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Rutherford Man Admits Role In $2M Identity-Theft Hacking Scheme

Outside the Martin Luther King U.S. District Courthouse in Newark
Outside the Martin Luther King U.S. District Courthouse in Newark Photo Credit: CLIFFVIEW PILOT

RUTHERFORD, N.J. -- A Rutherford man on Thursday admitted stealing more than $2 million by hacking corporate computers to steal the identities of of millions of people.

Tomasz Chmielarz, 33, told a judge in Newark that he was solicited in January 2013 to write spam that bypassed filters for Timothy Edward Livingston of Boca Raton, Florida.

A second defendant, 28-year-old Devin James McArthur of Ellicott City, Maryland, admitted his role in the scheme on Thursday, as well.

Livingston is scheduled for trial in U.S. District Court in Newark on Oct. 13.

Livingston and others operated A Whole Lot of Nothing LLC — a business that specialized in sending spam for clients, U.S. Attorney Paul J. Fishman said.

Some were legitimate businesses, such as insurance companies, and others illegal entities -- online pharmacies that sold medications without prescriptions, for instance.

"Typically, Livingston charged $5 to $9 for each spam email that resulted in a completed transaction for a client," Fishman said.

Using proxy servers that hid their identities, Livingston and Chmielarz sent out spam messages using botnets" to hide their wrongdoing, he said.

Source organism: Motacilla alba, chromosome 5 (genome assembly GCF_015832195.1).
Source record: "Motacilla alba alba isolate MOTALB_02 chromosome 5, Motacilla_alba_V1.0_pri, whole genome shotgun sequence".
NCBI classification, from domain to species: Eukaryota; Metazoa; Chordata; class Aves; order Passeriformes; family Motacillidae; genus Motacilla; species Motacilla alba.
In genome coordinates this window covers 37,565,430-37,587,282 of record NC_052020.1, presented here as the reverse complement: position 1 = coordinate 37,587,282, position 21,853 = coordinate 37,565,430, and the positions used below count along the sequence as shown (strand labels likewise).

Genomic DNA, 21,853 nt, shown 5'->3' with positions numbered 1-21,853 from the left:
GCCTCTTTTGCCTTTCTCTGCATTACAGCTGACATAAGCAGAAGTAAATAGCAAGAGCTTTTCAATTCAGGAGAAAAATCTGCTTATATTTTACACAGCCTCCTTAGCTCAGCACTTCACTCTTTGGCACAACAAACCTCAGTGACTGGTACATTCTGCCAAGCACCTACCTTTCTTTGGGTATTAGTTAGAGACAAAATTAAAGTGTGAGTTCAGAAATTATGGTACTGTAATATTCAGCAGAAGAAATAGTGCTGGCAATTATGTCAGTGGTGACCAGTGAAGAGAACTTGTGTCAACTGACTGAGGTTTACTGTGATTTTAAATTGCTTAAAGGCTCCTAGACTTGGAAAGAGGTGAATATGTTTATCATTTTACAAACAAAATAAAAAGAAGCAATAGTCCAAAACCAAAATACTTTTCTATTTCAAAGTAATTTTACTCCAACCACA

They "hacked into the email accounts of individuals and compromised and seized control of the mail servers of some of the corporate victims to further their spam campaigns," the U.S. attorney said.

Livingston and Chmielarz also created custom software that "leveraged vulnerabilities in the websites of a number of corporations" to send more span, Fishman said.

Working with McArthur, the pair stole swiped confidential databases from corporate victims -- some of which held personal ID information for millions of Americans, he said.

At one point, Fishman said, Livingston and McArthur "estimated that they had succeeded in stealing 24.5 million records" by hacking into one company's database.

The government seized a 2006 Ferrari F430, two-door Spider Convertible and 2009 Cadillac Escalade SUV that prosecutors are asking a judge to order forfeited, along with nearly $300,000 from several bank accounts.

Fishman credited special agents of the FBI’s Cyber Division. Representing the government are Assistant U.S. Attorneys Daniel V. Shapiro of Fishman's Computer Hacking and Intellectual Property Section of the Economic Crimes Unit, Peter Gaeta of the Asset Forfeiture-Money Laundering Unit and Senior Trial Attorney William Hall of the Department of Justice’s Criminal Division Computer Crime and Intellectual Property Section.

Sentencing for Chmielarz and McArthur was scheduled for Sept. 13.

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